Our favourite blogger Rhonda Hetzel demystifies some vexing questions on shopping for healthy food
There seems to have been a sharp rise in the number of products labelled “organic” on supermarket shelves in the past couple of years. Often I am asked by my blog readers if the weekly shopping should include organic fruit, vegetables, meat and chicken, as well as the organic products that are becoming more common now – butter, cheese, wine and tinned tomatoes etc. I don’t want to advise anyone as to what they should buy. We’re all so different, we have different needs, tastes and incomes and we all know that “organic” comes at a price.
I know I’m lucky to live in Australia and to pinpoint it more closely, in the hinterland of the Sunshine Coast. Not only do we have a beautiful climate and adequate rainfall here to grow a wide variety of backyard food, year-long, we also have a lot of producers’ markets and small local markets. Within a short distance of where I live there is an organic supermarket and butcher and two food co-ops with a lot of organic produce such as milk, cheese, grains, flour, dried fruit, chocolate, tea and coffee. Just up the road sits Maleny Dairies and whenever I drive past on that back road, I see those healthy goats and Guernsey cows roaming freely over rolling hills. It’s not organic but it’s local and fresh.
So for me, it’s not a question of where do I find it? – it’s easy to find. The question is do I buy it?
Like most of us, I didn’t question ‘organic’ when I first came to this way of living. To me then, it was premium and what I wanted to buy. But in the years since, I’ve thought a lot about what ‘organic’ means and if I should tweak my budget, and go without other things, to buy mainly organic food. The answer for me now, is no. When I have a choice, I prefer to buy fresh and local.
The term ‘organic’ means different things in different places. Here in Australia, producers apply for organic certification and then have to undergo a series of inspections and, all things going well, they get their certification and operate according to those standards. There are also producers who say they’re organic, and might very well be, but are not certified because of the cost of certification. I think there is a diverse understanding of the term as well.
Some people think organic produce has been grown without the use of fertilisers and insecticides. But there are a number of ‘natural’ fertilisers and a shortlist of acceptable insecticides used to grow organic produce. We use pyrethrum spray here – it’s made from daisies and it’s an acceptable insecticide for organic growers. We think of the fruit and vegetables we grow here as being organic but we use homemade fertilisers, Dipel and pyrethrum. They’re all organically acceptable but we don’t have to follow any standards, we are simply making what we believe are the right choices to produce our own healthy food.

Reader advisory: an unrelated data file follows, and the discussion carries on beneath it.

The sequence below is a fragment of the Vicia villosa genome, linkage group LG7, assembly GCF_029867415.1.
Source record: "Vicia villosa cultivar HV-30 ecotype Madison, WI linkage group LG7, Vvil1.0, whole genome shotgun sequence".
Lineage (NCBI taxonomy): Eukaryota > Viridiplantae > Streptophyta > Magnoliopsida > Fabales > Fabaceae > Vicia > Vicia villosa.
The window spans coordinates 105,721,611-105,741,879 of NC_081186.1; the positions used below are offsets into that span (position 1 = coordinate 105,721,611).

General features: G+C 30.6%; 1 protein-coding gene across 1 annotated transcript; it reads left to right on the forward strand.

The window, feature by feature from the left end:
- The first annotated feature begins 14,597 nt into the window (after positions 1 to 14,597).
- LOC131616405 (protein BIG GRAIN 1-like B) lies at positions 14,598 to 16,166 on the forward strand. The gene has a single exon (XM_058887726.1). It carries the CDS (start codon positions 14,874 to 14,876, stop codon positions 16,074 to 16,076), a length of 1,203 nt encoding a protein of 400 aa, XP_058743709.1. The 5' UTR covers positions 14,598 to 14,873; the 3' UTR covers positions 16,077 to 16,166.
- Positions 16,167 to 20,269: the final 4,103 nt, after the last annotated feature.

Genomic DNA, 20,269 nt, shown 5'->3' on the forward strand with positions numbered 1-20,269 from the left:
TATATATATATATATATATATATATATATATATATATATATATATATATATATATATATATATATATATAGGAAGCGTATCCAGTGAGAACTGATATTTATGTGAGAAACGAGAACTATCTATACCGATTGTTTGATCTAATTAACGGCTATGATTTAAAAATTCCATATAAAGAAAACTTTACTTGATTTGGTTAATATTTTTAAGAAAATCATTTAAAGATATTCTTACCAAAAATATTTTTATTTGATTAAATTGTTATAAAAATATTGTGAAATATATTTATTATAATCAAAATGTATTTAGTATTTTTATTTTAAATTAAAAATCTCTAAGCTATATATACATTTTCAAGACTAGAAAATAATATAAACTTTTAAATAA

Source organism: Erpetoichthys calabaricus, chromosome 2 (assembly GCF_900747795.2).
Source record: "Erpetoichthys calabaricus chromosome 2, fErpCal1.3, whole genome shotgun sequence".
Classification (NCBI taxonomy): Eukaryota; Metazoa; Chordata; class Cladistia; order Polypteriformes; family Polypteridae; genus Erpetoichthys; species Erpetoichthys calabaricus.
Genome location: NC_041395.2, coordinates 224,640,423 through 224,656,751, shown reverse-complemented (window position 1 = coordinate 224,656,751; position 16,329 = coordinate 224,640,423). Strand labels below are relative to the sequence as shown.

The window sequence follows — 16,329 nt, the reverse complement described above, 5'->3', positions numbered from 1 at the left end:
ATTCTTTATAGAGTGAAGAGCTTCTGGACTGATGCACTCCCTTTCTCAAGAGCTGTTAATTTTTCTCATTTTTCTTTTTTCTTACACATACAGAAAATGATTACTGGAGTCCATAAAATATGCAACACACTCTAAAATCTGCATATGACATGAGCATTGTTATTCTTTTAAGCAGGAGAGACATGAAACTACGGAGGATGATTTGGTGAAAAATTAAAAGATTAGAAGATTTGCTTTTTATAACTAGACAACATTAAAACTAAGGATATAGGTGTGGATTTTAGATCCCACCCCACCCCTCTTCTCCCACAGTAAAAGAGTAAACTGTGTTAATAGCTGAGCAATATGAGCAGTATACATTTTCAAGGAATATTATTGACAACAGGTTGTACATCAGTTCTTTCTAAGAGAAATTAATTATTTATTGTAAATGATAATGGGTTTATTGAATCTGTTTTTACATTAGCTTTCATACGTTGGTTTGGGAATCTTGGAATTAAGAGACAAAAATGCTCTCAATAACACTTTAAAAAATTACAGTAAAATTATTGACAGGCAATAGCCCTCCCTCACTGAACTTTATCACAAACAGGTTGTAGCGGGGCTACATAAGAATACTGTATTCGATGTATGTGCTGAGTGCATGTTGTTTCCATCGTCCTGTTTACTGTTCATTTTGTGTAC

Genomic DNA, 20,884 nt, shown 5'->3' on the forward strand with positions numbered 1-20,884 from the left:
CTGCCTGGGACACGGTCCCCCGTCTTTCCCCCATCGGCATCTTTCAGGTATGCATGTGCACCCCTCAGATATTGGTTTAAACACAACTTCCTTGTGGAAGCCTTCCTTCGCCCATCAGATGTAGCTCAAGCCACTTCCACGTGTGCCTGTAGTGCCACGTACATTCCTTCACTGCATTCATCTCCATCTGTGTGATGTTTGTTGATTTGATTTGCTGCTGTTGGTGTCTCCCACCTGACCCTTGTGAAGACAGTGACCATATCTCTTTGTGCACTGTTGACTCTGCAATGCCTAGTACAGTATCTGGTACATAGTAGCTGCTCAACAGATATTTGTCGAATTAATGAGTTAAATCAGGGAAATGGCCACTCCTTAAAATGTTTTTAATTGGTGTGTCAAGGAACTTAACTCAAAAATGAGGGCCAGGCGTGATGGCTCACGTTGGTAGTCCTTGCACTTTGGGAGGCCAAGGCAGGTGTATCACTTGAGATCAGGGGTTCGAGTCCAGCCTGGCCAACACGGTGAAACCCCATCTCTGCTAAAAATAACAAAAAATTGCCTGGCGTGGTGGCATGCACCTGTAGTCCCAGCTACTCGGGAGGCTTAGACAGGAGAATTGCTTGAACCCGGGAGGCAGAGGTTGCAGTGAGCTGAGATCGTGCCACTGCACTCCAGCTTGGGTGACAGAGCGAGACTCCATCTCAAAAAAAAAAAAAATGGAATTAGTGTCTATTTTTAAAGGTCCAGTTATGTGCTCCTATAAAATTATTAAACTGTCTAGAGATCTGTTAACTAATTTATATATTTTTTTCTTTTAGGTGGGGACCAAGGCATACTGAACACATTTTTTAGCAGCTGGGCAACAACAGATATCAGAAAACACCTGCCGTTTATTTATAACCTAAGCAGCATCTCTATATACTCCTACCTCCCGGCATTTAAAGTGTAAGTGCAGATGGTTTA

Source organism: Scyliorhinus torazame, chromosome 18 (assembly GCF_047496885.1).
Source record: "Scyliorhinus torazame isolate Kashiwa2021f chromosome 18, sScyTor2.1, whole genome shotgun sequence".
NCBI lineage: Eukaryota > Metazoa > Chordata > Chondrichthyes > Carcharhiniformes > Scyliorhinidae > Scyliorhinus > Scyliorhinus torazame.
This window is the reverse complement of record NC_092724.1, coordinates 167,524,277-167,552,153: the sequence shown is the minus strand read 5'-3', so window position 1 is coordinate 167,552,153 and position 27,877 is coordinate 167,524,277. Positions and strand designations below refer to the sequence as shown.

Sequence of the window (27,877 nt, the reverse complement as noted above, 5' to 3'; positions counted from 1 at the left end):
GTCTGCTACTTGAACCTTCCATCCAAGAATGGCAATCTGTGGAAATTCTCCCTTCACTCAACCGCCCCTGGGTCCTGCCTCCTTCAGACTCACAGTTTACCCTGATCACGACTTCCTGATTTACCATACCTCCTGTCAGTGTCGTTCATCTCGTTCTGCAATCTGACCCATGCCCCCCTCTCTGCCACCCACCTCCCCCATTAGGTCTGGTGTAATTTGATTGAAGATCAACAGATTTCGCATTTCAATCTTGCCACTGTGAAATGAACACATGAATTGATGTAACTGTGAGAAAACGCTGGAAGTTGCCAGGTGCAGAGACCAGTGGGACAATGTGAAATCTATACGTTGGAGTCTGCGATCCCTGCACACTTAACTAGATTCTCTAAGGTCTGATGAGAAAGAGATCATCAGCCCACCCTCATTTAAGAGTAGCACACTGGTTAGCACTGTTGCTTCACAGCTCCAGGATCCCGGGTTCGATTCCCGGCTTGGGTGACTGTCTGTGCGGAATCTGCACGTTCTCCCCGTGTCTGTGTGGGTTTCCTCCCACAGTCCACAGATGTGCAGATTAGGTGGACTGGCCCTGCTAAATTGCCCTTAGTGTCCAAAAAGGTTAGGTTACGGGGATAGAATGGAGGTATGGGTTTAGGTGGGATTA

Now when I think food and whether it is organic or not, I think not only of the synthetic fertiliser means of production but also elements that include social factors and logistics as well. Now it’s not a question of whether my tomatoes have been sprayed, it’s much more than that. Can food be ‘organic’ if the people producing it are paid next to nothing? Is food still ‘organic’ is it’s been flown from one side of the world – from place of production to place of sale? Shouldn’t food miles play a part in what is seen as ‘organic’? Can I still consider my food ‘organic’ if my apples, potatoes, onions, or whatever, have been stored for months in a cold room? I have had a shift in thinking and now I don’t just rely on a label to tell me something is organic, I also include my own questions about origin, transportation, means of production and the workers who produced it.
When we buy our food, I think we should not only look at the health component, which takes in whether is was grown organically or not, we should also consider how far it’s travelled from point of production to our door, how it’s packaged, and where that packaging came from. We should consider the means of production and the workers who produced it. ‘Organic’ means more than chemicals and price. It also means social justice and sustainability.
We need to think about animals slaughtered for our food. I want the eggs and meat I eat to come from creatures that have lived a decent life. I’d rather never eat those products again if it meant I was supporting and helping to perpetuate cruelty in the form of caged poultry, gestation pens or whatever else.
It sounds like I’m trying to complicate buying a bag of potatoes and a pork chop but what I’m hoping to do is to start a conversation about how we choose the food we buy. For me, genuine ‘free-range’, fresh and local is premium now and it outweighs organic from another country, or even another state. I know I’m lucky to live where there is a wide variety of healthy food, in addition to our backyard produce, but that variety and choice brings important decision-making with it. I’d love to know your thoughts on this. Do you question how healthy and ecologically-sound organic produce is? Do you buy it if it’s from another country? Have you, like me, replaced ‘organic’ with fresh and local? Do you factor in the problem of animal cruelty or transport and food miles? I look forward to reading your comments.
Find more of Rhonda’s sage advice over at: http://down—to—earth.blogspot.com.au/